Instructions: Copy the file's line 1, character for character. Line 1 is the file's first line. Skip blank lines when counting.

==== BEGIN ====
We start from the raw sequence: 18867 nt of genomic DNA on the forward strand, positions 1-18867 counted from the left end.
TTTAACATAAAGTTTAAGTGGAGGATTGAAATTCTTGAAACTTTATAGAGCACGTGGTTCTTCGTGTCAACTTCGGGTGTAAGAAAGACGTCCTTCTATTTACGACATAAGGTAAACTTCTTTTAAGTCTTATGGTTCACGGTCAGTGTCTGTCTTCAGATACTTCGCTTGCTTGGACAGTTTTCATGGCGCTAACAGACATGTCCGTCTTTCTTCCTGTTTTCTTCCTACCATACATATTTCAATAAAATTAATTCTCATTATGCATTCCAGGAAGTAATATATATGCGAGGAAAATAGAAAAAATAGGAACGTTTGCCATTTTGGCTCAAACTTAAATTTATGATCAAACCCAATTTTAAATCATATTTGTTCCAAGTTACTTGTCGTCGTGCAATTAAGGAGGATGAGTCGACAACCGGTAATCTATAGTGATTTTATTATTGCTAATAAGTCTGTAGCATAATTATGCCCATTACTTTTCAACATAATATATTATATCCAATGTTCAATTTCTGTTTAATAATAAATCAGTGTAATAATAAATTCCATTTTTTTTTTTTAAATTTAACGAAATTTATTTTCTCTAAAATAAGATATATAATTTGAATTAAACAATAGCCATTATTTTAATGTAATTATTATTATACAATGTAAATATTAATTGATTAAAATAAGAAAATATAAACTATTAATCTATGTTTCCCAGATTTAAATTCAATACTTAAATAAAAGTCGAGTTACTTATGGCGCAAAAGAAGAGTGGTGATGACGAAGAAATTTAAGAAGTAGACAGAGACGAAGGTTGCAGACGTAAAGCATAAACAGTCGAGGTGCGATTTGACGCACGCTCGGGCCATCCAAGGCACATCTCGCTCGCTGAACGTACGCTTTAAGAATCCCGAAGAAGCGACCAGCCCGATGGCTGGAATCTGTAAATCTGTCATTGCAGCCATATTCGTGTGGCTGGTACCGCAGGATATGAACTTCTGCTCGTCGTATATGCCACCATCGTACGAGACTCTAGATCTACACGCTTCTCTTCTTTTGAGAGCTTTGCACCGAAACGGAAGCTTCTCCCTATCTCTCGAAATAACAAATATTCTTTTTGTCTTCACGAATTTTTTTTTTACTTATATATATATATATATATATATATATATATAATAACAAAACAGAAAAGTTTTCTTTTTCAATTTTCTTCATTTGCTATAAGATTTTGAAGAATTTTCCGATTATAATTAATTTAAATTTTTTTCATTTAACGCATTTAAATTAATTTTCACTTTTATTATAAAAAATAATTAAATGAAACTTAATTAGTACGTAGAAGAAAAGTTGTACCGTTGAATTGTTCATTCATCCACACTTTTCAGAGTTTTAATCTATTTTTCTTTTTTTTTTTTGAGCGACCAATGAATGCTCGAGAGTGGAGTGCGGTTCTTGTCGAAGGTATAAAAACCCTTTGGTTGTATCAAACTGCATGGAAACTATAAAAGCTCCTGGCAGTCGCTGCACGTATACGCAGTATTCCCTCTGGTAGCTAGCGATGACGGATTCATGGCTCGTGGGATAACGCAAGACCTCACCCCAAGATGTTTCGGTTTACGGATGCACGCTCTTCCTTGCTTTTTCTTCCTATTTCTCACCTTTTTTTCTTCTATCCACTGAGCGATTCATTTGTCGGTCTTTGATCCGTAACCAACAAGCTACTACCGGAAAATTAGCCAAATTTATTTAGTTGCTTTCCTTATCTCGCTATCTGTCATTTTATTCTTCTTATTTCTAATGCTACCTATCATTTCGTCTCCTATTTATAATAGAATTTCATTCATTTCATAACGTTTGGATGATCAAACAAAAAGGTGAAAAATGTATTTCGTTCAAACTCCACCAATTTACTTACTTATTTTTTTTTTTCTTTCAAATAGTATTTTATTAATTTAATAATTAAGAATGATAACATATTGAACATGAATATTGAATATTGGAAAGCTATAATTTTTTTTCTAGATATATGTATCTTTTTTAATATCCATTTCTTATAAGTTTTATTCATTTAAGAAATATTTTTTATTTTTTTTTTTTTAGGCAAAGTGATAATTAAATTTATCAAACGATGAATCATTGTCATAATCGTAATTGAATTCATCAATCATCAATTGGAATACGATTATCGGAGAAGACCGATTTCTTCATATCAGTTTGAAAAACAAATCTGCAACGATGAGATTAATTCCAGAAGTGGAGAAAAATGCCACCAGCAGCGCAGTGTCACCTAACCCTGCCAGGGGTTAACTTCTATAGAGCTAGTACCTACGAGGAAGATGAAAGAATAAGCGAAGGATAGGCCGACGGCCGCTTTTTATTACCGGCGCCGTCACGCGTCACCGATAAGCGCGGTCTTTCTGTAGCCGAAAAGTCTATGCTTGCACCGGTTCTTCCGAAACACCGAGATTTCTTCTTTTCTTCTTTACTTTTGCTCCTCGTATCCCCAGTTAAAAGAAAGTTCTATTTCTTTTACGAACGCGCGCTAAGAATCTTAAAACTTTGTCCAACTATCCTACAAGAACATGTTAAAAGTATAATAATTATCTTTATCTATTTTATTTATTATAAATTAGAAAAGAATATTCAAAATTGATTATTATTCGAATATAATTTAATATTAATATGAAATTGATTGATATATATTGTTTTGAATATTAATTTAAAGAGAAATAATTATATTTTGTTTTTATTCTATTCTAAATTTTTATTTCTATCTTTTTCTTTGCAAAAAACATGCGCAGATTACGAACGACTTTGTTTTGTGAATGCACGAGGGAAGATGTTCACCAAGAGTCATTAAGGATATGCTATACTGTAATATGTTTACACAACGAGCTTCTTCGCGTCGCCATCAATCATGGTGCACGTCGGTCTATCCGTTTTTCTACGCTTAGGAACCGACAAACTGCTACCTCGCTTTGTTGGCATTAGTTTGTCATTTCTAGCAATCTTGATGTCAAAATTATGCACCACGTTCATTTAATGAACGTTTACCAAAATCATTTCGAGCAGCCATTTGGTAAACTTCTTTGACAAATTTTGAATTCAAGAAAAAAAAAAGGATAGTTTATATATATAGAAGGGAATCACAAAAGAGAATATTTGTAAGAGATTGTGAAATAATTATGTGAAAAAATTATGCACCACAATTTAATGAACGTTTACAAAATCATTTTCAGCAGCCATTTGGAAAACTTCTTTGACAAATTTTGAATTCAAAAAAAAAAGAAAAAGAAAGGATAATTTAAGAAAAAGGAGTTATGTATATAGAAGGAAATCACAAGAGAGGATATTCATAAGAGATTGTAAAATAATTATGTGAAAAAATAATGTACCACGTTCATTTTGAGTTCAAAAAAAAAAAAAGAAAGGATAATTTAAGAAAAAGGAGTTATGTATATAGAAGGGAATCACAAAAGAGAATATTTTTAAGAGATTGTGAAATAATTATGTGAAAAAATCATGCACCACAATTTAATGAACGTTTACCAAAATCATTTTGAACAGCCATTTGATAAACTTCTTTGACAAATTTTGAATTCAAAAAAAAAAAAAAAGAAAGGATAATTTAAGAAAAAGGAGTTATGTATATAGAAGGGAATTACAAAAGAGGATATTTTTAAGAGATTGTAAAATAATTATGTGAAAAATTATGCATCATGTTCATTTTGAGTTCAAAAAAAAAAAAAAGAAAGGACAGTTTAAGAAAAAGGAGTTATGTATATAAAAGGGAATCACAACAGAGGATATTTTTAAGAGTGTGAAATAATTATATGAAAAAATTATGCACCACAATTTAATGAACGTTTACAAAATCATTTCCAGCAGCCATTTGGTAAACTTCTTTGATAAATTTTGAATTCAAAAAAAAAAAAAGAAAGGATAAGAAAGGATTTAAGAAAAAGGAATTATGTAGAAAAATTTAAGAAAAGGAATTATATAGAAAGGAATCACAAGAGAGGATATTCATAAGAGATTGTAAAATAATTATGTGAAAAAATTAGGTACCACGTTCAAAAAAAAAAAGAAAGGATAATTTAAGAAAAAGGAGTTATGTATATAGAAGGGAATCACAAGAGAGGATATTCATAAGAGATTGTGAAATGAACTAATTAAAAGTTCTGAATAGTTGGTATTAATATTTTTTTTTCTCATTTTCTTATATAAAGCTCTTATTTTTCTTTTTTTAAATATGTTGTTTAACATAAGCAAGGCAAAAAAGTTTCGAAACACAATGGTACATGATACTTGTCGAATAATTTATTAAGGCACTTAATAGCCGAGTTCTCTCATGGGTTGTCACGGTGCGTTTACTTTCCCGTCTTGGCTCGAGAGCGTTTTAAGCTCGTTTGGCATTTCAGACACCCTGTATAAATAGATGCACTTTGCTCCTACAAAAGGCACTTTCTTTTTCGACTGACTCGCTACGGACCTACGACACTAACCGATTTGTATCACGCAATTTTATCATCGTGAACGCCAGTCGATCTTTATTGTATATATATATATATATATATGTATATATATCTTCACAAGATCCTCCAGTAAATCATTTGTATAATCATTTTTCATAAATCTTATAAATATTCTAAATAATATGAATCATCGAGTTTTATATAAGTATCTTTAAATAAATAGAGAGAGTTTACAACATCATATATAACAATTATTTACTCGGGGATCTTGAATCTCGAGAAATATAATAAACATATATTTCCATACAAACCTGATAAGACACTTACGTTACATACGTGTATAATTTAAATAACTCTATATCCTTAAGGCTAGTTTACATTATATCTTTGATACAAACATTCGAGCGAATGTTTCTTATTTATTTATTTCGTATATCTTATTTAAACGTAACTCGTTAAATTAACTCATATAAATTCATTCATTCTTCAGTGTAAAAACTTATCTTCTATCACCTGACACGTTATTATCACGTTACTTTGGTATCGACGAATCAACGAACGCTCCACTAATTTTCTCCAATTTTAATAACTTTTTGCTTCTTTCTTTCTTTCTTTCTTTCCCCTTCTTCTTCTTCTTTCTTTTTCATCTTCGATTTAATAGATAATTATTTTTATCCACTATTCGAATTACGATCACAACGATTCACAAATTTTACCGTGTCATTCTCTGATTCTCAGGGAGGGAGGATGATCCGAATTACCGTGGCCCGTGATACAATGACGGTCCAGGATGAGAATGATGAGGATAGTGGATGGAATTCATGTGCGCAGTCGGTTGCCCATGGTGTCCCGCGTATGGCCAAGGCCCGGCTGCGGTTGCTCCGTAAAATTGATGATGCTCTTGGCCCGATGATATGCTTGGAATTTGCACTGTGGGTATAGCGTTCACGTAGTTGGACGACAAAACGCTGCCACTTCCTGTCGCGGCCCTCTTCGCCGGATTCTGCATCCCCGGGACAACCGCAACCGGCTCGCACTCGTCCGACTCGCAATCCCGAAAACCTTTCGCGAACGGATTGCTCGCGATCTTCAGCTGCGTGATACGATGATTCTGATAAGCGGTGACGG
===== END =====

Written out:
We start from the raw sequence: 18867 nt of genomic DNA on the forward strand, positions 1-18867 counted from the left end.